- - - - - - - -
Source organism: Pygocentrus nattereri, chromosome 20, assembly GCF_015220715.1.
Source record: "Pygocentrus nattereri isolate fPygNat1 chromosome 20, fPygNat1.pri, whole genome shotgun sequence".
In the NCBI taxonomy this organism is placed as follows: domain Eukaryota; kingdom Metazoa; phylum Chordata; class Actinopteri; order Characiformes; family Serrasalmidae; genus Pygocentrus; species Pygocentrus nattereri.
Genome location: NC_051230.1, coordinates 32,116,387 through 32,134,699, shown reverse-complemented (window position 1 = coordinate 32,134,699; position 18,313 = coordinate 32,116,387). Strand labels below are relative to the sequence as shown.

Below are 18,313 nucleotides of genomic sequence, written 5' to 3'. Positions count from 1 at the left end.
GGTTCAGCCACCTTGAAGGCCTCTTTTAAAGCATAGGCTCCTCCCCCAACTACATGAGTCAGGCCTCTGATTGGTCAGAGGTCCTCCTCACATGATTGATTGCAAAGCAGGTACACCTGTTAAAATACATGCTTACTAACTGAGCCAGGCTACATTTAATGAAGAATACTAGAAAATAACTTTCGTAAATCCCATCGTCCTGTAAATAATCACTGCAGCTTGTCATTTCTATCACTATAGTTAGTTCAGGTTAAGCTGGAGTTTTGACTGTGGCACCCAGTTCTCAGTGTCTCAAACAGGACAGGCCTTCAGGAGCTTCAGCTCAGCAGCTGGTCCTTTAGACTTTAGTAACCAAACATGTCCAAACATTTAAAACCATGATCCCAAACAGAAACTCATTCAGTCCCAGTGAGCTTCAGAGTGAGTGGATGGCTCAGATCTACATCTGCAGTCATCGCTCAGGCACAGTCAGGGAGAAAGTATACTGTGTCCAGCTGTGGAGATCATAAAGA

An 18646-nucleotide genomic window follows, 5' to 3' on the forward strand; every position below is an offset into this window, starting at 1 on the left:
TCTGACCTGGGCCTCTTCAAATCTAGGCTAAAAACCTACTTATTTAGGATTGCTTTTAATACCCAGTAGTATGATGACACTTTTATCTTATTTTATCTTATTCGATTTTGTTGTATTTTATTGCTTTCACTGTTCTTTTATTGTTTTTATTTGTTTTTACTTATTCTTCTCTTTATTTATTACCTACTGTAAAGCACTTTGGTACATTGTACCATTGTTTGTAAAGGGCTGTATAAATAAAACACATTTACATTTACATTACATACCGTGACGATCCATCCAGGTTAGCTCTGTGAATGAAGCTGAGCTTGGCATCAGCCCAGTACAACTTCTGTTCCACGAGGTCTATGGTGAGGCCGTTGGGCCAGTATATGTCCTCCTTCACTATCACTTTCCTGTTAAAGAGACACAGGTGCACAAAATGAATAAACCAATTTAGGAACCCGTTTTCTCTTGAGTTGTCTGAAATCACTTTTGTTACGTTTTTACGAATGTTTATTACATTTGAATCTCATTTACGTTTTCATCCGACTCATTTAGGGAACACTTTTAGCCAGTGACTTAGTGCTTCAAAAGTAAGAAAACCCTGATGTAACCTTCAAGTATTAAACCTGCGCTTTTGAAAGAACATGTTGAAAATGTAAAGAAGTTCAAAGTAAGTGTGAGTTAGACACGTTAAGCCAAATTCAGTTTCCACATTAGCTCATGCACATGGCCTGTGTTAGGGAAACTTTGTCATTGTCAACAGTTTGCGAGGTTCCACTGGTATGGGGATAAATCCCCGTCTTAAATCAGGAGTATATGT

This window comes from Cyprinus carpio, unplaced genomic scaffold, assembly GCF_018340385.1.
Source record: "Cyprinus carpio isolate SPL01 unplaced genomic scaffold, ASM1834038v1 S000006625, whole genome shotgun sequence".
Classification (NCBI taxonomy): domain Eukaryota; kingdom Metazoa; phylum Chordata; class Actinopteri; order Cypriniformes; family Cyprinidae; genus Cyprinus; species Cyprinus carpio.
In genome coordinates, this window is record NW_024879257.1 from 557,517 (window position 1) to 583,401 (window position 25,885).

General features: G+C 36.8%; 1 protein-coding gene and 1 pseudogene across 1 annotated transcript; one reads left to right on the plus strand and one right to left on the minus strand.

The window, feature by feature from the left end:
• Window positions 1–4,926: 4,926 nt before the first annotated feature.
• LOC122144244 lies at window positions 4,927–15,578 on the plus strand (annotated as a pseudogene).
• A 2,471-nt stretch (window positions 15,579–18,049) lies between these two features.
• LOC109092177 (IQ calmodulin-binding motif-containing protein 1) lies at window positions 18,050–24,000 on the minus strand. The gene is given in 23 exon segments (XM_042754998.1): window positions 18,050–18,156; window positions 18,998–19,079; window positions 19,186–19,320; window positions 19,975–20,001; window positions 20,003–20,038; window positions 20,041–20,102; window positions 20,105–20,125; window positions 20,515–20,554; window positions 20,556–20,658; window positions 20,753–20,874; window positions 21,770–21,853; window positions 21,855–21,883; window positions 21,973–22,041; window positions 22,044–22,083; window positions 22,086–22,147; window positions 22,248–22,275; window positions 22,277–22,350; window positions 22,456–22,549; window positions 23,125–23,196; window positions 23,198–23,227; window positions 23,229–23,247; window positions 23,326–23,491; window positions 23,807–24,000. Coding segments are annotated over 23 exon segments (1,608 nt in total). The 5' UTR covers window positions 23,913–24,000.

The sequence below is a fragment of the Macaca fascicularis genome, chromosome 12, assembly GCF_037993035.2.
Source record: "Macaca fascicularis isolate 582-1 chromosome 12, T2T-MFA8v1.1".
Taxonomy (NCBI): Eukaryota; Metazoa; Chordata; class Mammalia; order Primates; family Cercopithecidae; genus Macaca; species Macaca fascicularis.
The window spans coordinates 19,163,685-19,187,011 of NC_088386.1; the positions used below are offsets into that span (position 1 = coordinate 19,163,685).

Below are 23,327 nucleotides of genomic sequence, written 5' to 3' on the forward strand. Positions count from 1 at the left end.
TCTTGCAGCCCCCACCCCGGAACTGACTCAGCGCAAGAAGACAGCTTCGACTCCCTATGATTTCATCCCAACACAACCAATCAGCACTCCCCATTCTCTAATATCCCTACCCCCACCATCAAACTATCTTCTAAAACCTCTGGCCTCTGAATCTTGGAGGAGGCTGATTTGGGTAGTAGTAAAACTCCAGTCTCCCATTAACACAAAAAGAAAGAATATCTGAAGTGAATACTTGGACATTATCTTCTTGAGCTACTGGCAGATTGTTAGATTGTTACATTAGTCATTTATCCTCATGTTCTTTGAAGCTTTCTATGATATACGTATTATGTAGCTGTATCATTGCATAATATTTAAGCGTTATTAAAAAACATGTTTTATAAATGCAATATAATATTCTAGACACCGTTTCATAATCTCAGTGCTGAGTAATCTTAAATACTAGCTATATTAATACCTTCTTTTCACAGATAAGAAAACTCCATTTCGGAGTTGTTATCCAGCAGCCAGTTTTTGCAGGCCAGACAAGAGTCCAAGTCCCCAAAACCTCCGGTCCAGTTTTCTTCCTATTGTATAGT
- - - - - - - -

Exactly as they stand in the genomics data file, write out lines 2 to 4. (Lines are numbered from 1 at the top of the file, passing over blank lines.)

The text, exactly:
Source record: "Pygocentrus nattereri isolate fPygNat1 chromosome 20, fPygNat1.pri, whole genome shotgun sequence".
In the NCBI taxonomy this organism is placed as follows: domain Eukaryota; kingdom Metazoa; phylum Chordata; class Actinopteri; order Characiformes; family Serrasalmidae; genus Pygocentrus; species Pygocentrus nattereri.
Genome location: NC_051230.1, coordinates 32,116,387 through 32,134,699, shown reverse-complemented (window position 1 = coordinate 32,134,699; position 18,313 = coordinate 32,116,387). Strand labels below are relative to the sequence as shown.